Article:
Thursday, 16 August 2012

Olympic online data just in from BBC. 34 million unique viewers on their site alone. Astonishing numbers.



You don't think the world has changed? Have a look at the video highlights of the London games 1908. Don't you love the Ladies tennis?

I know were all finished with, what was to be fair, excellent Olympic games. And this is the last time I'll mention them.

However, the BBC have just released social data about how well their online business performed and it's not unreasonable to use it as a typical benchmark.

It covers 2 weeks when 34 million unique users, saw BBC coverage online. 34 million online visitors. Astonishing.

On their busiest day it delivered one quadrillion bytes of data (yeah, it's a lot) and that busiest day was when Brit, Bradley Wiggins (Tour de France winner and secret smoker) won gold on August 1st.

After the opening and closing ceremonies, the men's 100m final was most watched (Usain Bolt) both on and offline globally.

They keep referring to these Games as "the digital games" and these results show that's exactly what they were.

In one 24 hour period, the online BBC traffic was higher for them than the total hours online for the 2010 World Cup! They also looked at device usage and saw it was generally, PC's during the day, Mobile usage from 6pm and then Tablets took over from circa 9pm.

The other benefit of this of course, is that they introduced BBC online to a new audience whom might very well comeback. It's really a superb performance but clearly shows consumers preferring to watch/follow online. It's further proof of the domination of Social and all things digital.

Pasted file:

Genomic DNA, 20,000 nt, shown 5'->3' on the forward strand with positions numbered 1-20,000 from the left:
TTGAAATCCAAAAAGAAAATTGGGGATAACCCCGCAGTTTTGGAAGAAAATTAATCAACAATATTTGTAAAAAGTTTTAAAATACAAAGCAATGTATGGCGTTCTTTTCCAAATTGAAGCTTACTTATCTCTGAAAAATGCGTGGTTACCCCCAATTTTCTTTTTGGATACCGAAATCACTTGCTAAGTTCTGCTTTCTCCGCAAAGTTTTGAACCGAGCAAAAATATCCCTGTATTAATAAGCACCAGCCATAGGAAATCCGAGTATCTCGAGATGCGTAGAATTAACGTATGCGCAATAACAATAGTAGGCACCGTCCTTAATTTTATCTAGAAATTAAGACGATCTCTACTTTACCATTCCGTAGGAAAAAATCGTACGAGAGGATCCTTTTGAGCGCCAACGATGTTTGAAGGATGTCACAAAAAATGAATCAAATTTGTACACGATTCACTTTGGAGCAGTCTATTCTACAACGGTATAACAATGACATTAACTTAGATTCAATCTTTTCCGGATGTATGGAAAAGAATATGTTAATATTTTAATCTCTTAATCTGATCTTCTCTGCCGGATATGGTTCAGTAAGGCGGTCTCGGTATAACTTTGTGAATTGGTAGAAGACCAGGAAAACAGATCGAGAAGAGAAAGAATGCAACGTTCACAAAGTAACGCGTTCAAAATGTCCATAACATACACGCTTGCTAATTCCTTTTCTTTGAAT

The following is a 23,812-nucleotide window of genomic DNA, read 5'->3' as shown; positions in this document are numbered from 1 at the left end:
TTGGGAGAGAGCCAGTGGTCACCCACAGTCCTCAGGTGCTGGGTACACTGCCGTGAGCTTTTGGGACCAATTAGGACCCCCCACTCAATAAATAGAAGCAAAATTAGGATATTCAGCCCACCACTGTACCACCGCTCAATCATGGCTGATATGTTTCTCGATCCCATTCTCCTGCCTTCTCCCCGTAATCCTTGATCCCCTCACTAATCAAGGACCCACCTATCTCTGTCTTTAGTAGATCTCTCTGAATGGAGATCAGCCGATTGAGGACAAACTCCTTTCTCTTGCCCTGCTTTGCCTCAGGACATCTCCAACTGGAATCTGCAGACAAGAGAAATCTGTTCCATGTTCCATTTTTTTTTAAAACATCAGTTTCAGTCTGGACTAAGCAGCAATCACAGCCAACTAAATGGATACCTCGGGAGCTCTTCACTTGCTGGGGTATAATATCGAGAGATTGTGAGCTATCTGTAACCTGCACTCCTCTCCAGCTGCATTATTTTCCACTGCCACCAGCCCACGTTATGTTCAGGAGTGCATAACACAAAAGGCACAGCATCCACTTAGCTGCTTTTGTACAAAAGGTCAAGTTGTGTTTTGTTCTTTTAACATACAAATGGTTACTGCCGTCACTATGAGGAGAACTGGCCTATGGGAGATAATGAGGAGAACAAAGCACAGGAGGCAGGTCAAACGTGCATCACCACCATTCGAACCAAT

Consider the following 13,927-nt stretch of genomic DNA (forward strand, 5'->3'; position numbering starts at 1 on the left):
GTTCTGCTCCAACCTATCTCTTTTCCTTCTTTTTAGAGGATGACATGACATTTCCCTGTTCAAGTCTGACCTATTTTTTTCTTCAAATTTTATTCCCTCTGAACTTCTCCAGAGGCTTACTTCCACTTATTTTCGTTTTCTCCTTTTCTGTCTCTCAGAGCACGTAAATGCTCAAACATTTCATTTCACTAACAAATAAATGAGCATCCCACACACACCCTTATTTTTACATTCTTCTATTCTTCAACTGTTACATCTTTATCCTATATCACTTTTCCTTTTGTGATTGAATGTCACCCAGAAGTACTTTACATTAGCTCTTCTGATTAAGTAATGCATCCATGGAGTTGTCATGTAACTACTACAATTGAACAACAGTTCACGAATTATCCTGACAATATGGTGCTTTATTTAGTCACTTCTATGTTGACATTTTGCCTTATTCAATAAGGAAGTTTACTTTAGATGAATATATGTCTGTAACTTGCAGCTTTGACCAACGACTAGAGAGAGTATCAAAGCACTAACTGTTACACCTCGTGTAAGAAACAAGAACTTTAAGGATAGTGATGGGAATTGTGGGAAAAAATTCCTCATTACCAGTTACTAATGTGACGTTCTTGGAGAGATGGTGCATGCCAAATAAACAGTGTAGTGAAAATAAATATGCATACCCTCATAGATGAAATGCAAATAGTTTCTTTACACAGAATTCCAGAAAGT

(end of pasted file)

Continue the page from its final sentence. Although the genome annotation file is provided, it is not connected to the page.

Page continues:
According to NBC (whom you might remember really messed up and if not, go here http://streamabout.blogspot.ie/2012/07/nbc-olympics-and-way-brands-can-easily.html), these games were the most watched TV event in history as well. So online got its share too or you might say, online viewers made it the most watched TV event. 

According to Nielsen, 219 million people watched some part of the games in the US alone (a viewer they consider as someone who watches 6 minutes or more). The Superbowl by contrast, gets circa 100 million viewers.

The closing ceremony had 31m viewers.

Irish broadcaster RTE, hasn't got data yet but indicated, based on data usage, it had 3,500 online at one time to watch an event. Which seems to me incredibly low? Katie Taylor? Oh sorry, that's right, their server went down just before broadcast.

In Canada, each Canadian watched 21 hours on average. 

Of course all Press titles saw increases and generally an uplift in advertising.
But all in all, this was the watershed event for online viewing and for Social Media. There's no doubt about it that it made online an intuitive place to go and almost "normal".

It shows how well planned media can generate new traffic and sell more ads by using online effectively. People are prepared to go online and watch something if it's good and will do so in huge numbers.

Extraordinary numbers that will pale by the time we get to Rio.